Community activist concerned about diversity, special education

March 4, 2009



STARKVILLE -- A Starkville community resident Tuesday, at a school board meeting, voiced concerns she says are shared by many parents and community members. 




"I am really concerned about some things going on in the school district, and I would like to have them addressed," Dorothy Isaac said. 




Her first item covered the lack of racial diversity among school teachers in grades kindergarten through five. 




"There is a lack of African-American teachers in K-5," Isaac said. "There are 89 teachers (in these grades), and only 11 are African-American." 




Kindergarten has the lowest number of black teachers with just two, she said. She then addressed special education issues and said children were not being admitted to special education as often as before, and their needs are not being addressed correctly now.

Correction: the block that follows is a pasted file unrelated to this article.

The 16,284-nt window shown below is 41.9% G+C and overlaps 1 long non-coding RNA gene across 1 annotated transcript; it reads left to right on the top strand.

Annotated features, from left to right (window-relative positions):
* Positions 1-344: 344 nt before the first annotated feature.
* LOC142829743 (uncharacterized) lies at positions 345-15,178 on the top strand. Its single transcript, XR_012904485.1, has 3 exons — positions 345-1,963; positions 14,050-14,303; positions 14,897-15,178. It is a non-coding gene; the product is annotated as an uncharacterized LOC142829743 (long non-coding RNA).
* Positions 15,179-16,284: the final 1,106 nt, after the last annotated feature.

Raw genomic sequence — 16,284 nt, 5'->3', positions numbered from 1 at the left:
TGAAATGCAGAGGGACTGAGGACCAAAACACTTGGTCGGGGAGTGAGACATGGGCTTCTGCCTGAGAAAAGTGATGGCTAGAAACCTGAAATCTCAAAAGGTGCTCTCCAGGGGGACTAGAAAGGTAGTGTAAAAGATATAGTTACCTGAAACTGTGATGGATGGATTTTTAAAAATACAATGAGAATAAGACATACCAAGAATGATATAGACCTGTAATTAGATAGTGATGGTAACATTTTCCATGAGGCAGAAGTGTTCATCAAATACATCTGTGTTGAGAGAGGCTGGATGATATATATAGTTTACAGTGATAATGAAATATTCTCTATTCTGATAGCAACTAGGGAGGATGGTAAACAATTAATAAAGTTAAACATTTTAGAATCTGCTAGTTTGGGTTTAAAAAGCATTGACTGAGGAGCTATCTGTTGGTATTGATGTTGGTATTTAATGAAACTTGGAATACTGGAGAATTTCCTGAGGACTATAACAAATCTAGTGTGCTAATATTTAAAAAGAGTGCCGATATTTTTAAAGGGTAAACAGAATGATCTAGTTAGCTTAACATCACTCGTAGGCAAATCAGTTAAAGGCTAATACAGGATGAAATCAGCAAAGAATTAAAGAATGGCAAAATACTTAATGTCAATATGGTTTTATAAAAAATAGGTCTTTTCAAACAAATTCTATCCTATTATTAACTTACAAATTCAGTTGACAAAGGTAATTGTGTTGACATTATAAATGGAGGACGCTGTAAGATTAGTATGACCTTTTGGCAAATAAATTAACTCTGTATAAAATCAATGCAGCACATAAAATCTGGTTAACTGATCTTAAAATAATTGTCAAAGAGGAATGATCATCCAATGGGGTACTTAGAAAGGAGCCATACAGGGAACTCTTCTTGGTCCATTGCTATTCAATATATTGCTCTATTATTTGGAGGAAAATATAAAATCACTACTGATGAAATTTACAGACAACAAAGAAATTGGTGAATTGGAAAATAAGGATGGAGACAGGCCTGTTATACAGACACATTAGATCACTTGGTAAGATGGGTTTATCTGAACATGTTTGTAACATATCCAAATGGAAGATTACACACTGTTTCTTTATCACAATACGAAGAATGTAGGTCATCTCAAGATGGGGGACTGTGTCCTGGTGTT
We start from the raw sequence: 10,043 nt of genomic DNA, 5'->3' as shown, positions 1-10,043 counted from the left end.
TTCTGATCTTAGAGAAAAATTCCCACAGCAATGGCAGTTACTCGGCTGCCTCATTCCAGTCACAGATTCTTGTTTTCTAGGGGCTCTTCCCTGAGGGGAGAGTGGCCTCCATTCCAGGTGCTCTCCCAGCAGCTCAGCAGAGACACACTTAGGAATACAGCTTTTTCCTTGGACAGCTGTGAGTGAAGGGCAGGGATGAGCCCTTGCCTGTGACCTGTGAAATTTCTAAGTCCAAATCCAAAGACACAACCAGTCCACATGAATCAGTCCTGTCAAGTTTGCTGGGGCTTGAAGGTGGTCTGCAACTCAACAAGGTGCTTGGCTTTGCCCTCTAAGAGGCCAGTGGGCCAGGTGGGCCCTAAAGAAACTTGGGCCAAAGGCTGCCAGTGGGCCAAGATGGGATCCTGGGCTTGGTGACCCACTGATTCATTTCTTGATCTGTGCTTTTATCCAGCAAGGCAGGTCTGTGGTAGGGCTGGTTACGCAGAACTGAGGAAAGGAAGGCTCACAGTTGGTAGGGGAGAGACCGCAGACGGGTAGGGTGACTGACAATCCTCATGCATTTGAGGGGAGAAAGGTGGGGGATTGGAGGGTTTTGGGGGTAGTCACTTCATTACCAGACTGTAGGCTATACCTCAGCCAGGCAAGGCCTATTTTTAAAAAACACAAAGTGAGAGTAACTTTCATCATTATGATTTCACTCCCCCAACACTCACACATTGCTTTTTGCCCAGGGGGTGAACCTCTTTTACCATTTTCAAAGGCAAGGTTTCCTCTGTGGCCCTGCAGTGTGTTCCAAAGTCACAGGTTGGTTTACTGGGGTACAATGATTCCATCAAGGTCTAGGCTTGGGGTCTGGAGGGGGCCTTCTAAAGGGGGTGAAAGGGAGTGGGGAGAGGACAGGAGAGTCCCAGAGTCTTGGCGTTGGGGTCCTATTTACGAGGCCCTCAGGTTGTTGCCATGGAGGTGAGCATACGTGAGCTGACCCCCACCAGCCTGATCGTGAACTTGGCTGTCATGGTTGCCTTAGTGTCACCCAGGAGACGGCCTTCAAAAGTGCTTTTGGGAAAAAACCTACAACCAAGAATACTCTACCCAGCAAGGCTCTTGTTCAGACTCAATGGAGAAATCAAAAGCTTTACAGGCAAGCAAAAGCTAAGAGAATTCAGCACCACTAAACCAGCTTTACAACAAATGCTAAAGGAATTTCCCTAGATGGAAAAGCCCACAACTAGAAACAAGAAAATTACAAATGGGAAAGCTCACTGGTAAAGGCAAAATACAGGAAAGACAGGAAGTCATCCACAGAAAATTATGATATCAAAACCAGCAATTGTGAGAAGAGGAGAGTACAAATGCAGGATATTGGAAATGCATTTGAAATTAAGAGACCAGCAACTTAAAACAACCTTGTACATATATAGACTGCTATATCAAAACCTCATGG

"What accommodations are being made to give resources for these kids not in special education?" Isaac asked. "What are we going to do with these students?" 




The school district has been working in recent years to reduce the disproportionate number of African-American students in special education as mandated by the state Department of Education. 




Isaac also voiced concern over Superintendent Judy Couey''s lack of a doctorate degree. 




"Has the board addressed this with her?" she asked. 




Board members heard Isaac''s concerns, without commenting.